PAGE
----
Fertig’s new poems

“Poet, publisher and long-time supporter of the writing community, Salt Spring Island-based Mona Fertig (left) has released her first collection of poems in 14 years.” FULL STORY


Naqvi makes her debut

February 23rd, 2024

Pakistani-Canadian writer Zehra Naqvi’s (at right) debut book of poems and prose, The Knot of My Tongue (McClelland & Stewart $22.50), due out in March 2024, delves into the intersection of language and self-revision following personal rupture. The collection, with varied poetic forms, explores the repercussions of collisions with powerful forces across generations, continents and dominions. Naqvi weaves an intricate narrative involving characters from personal memory, family history and Quranic traditions.

The poignant instances include a father struggling to articulate himself as an immigrant in Canada, a grandmother navigating loss during the 1947 Partition on the Indian continent, and the tales of Hajar from Islamic lore and Philomela from Greek mythology, who finds language even after her brother-in-law cuts off her tongue.

Naqvi’s work seamlessly blends the personal and the communal, memory and myth, theology, and tradition. The poems in this collection serve as a lens, directing attention to our primal ability to communicate, recover and survive—whether in slow, immediate, public or private spheres. Through an exploration of language and loss, this book offers insights into the power inherent in speaking through adversity, presenting a singular vision that is compelling in its emotional resonance.

The following is an excerpted poem from Naqvi’s book:

It was not thirst that drove me to scramble in the desert

from one hill to the other like a mad pendulum

it was not thirst, not the child crying in the burning sand

nor my husband’s disappearing footsteps

it was that wide, empty horizon that promised no salvation

all language lost, the sun uninhibited

it was madness, it was reaching the end of the world and needing

to hear my feet against the ground, my breath ragged

my heart thundering against the silence of the barren earth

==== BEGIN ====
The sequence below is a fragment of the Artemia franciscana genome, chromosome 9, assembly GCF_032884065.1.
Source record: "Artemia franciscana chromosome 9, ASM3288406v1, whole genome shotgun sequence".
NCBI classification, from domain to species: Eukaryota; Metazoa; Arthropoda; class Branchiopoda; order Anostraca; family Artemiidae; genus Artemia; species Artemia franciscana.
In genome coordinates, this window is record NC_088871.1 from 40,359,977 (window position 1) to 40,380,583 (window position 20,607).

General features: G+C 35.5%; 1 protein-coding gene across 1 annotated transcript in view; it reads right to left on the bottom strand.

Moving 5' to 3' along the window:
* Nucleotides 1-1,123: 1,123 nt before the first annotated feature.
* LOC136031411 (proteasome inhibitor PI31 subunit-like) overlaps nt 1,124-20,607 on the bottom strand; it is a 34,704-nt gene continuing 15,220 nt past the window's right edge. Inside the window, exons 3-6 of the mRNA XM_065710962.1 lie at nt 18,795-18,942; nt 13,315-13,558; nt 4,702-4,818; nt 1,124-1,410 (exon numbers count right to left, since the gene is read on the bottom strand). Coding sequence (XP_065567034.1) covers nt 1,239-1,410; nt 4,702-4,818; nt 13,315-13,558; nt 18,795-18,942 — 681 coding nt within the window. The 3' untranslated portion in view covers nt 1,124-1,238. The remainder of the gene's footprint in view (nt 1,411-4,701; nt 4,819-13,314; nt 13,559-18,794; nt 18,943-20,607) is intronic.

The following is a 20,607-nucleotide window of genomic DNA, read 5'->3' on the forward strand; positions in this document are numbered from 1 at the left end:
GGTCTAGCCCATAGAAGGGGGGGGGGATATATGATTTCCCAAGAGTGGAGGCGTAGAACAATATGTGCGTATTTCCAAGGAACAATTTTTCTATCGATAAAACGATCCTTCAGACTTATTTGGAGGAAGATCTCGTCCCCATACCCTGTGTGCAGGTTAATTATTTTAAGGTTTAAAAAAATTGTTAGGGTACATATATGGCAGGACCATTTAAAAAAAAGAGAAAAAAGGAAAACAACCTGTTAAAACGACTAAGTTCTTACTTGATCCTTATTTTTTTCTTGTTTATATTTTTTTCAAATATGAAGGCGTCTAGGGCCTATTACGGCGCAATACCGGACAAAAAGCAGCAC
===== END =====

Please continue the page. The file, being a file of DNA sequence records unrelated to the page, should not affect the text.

I was not looking for water, I wanted evidence of my own life



Zehra Naqvi was born in Karachi, Pakistan and raised in Vancouver, BC. She was a winner of the 2021 RBC Bronwen Wallace Award for Emerging Writers, awarded by the Writers’ Trust of Canada. Her poem, “forgetting urdu,” was the winner of Room’s 2016 Poetry Contest, and she has since written and edited for various publications internationally. She holds two Masters degrees from Oxford University, where she studied as a Rhodes Scholar.


3 Responses to “Naqvi makes her debut”

  1. Sana Naeem says:

    Actually @Anne Miles and @Beverly Cramp, I believe there are different versions of the myth of Philomela. In Apollodorus’s version (book 3, chapter 14), Tereus marries Philomela after telling her that Procne is dead, and then cuts off her tongue. He is initially her brother-in-law, but then also becomes her husband.

    “Tereus had by her a son Itys, and having fallen in love with Philomela, he seduced her also saying that Procne was dead, for he concealed her in the country. Afterwards he married Philomela and bedded with her, and cut out her tongue.”

    Source link: https://www.perseus.tufts.edu/hopper/text?doc=Perseus%3Atext%3A1999.01.0022%3Atext%3DLibrary%3Abook%3D3%3Achapter%3D14

  2. Anne Miles says:

    Correction: It was not Philomela’s husband who cut out her tongue. It was her brother-in-law who had raped her and didn’t want her to talk about it. She then wove the story into a tapestry.

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